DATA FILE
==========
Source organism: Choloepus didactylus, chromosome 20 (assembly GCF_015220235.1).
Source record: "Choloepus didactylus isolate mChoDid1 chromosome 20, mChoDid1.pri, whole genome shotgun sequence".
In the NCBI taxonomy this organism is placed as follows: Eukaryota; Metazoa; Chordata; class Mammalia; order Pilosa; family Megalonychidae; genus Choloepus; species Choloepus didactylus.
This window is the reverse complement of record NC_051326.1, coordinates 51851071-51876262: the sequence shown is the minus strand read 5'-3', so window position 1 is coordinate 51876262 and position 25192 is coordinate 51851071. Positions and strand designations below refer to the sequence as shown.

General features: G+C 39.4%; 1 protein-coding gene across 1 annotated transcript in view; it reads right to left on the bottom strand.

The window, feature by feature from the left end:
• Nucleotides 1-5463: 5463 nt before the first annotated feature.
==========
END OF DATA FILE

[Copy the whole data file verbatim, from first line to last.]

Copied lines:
Source organism: Choloepus didactylus, chromosome 20 (assembly GCF_015220235.1).
Source record: "Choloepus didactylus isolate mChoDid1 chromosome 20, mChoDid1.pri, whole genome shotgun sequence".
In the NCBI taxonomy this organism is placed as follows: Eukaryota; Metazoa; Chordata; class Mammalia; order Pilosa; family Megalonychidae; genus Choloepus; species Choloepus didactylus.
This window is the reverse complement of record NC_051326.1, coordinates 51851071-51876262: the sequence shown is the minus strand read 5'-3', so window position 1 is coordinate 51876262 and position 25192 is coordinate 51851071. Positions and strand designations below refer to the sequence as shown.

General features: G+C 39.4%; 1 protein-coding gene across 1 annotated transcript in view; it reads right to left on the bottom strand.

The window, feature by feature from the left end:
• Nucleotides 1-5463: 5463 nt before the first annotated feature.